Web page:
Duneland School Corp. wants to use its former Instructional Materials Center
to house a health and wellness center for Duneland employees, their
dependents, retirees and other covered health-plan participants.
Because the proposed primary/preventive-care center at 411 S. 5th St., is in
a Residential-2 zoning district, the petition requires a use variance.
Meeting Thursday, Chestertonís Board of Zoning Appeals set a public hearing
on the request for Feb. 28. An additional variance for the required number
of parking spaces also may be added.
Novia CareClinics of Indianapolis will manage and operate the new facility.
Joe Wright, the companyís implementation manager, said although participants
can make appointments between 6 a.m. and 8 p.m. for their convenience, the
clinic will be open only about 20 hours per week. Limited Saturday hours may
occur some weeks.
The IMC site could be used by qualified participants from other school
corporations that participate in the Porter County Insurance Trust, said
Duneland assistant superintendent David Pruis. Novia CareClinics operates
other locations for the group but none in this area.
Duneland was represented by attorney Greg Babcock. He said the school
district wants to keep costs down by using a building itís owned since 1969,
and that itís not advisable for a sick patient to go into an occupied school
interacting with students.
Responding to questions from BZA members, the Duneland representatives said
medications used will be under secure storage, but no controlled substances
will be on-site. Laboratory tests will be offered as well as basic medical
care, chronic disease management and wellness initiatives, but no diagnostic
imaging or emergency treatment would be available.
Babcock said initially 1,720 square feet of the 5,100 square-foot building
will be remodeled for clinic use, however, the zoning request is for 2,200
square feet in case physical therapy is added at a later date.
In other business, the petition of Craig and Rebecca Rothman was continued
at his request as another preliminary hearing next month. The Rothmans seek
a variance to legalize a 12-foot by 12-foot garden shed erected without a
building permit at 324 Jefferson Ave. The shed is less than 5 feet from a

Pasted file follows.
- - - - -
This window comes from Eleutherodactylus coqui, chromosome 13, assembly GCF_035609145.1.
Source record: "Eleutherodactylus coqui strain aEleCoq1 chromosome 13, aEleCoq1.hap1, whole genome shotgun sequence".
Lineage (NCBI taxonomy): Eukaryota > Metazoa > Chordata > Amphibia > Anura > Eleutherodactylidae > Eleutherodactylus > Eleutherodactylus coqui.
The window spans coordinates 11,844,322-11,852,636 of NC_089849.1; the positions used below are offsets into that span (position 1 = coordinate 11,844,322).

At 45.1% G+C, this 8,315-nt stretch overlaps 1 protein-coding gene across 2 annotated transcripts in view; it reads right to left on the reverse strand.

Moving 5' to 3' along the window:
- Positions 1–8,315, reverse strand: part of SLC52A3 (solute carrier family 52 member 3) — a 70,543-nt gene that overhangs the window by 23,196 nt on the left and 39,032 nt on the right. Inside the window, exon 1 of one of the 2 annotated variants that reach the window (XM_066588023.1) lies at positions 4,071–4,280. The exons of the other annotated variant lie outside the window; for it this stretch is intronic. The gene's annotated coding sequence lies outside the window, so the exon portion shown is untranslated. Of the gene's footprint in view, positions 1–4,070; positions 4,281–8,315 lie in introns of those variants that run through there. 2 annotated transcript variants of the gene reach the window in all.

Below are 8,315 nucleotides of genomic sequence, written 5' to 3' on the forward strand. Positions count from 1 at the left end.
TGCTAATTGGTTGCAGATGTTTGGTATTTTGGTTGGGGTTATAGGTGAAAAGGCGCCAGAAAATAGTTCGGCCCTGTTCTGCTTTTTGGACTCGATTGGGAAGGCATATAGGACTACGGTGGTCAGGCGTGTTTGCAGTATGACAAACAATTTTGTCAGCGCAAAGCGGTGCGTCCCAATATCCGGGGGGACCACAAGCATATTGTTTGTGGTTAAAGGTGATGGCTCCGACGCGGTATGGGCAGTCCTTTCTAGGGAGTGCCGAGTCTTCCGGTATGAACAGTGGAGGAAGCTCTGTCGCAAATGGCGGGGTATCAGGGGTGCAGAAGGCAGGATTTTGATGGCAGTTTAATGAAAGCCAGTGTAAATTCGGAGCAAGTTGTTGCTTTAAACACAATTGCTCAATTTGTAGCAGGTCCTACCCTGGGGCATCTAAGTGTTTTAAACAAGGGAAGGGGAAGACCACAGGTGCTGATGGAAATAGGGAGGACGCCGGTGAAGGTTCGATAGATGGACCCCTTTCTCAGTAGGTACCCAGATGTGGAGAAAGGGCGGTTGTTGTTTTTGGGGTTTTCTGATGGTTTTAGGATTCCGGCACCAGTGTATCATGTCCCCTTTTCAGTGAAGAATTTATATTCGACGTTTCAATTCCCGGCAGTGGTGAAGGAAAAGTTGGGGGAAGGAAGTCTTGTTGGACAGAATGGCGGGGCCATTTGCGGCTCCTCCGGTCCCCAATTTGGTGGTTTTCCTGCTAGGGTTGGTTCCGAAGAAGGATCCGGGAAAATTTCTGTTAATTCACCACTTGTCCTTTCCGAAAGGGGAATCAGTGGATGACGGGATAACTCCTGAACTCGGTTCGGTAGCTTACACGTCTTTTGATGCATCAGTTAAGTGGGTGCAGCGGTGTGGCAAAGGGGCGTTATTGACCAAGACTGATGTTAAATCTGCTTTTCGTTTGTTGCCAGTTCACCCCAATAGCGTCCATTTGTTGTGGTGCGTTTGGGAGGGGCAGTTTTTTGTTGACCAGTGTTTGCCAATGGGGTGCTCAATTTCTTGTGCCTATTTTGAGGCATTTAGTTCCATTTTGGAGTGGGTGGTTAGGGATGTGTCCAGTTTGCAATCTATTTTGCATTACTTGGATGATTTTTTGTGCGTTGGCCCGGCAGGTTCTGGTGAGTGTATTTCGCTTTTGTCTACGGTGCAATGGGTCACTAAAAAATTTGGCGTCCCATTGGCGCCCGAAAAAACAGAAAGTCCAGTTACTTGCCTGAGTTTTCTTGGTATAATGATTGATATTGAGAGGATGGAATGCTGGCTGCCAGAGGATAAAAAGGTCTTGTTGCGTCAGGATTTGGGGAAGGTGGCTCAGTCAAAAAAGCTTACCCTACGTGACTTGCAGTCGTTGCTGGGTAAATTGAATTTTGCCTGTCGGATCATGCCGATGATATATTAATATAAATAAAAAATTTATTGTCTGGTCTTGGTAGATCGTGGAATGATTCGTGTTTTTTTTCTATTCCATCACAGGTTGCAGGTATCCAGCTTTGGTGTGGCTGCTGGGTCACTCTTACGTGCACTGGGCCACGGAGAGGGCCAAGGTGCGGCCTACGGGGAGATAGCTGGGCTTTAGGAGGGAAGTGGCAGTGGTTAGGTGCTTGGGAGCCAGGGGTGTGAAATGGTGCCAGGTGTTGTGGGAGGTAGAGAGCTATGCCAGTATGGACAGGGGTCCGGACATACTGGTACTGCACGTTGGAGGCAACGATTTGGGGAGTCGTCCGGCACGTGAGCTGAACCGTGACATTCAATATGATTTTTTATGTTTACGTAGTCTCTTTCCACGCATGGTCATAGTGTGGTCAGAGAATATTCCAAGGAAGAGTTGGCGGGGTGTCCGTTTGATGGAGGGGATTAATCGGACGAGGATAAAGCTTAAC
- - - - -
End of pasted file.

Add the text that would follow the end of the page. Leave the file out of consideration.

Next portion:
side lot line in violation of town code.
"Iím at the mercy of you,Ē Craig Rothman told the BZA. Said member Fred
Owens, ďThe shed is nice but itís close --- right there.Ē Rothman said the
neighbor hasnít complained.
Owens noted that the Rothmans have a garage, pool, pool cabana and shed in
addition to the house. BZA attorney Julie Paulson said there is no
restriction on the number of accessory buildings; whether the structures
exceed the percentage of lot coverage allowed will be determined and another
variance added if necessary.
The nightís third petition --- for Johnsonís Automotive at 301 N. Calumet
Rd. --- was continued for a second month. Late last year the business filed
to allow a freestanding sign within 200 feet of an existing sign.
The December continuance was at the petitionerís request, but as of last
night no one had heard from him and no additional paperwork was filed.
Paulson said if the BZA dismisses a petition for not pursuing it, the
applicant has to wait six months before reapplying.
During 2013 reorganization the BZA retained last yearís officers: Rodney
Corder as president, Thomas Browne as vice-president and Gail Murawski as
secretary. Member Jim Kowalski was absent.
Owens, who also sits on the townís Advisory Plan Commission, reported on
that boardís progress in drafting updates to the Chesterton sign ordinance.
Browne asked what the policy is for temporary signs in yards. Paulson said
itís a grey area but up to the Building Department to enforce.
Town engineer Mark OíDell said temporary signs are allowed for a limited
period of time to announce or advertise educational, charitable,
philanthropic, civic or religious events, but those categories are not
Browne took no position on the matter, but said it can be a poor reflection
on any community with signs all over it.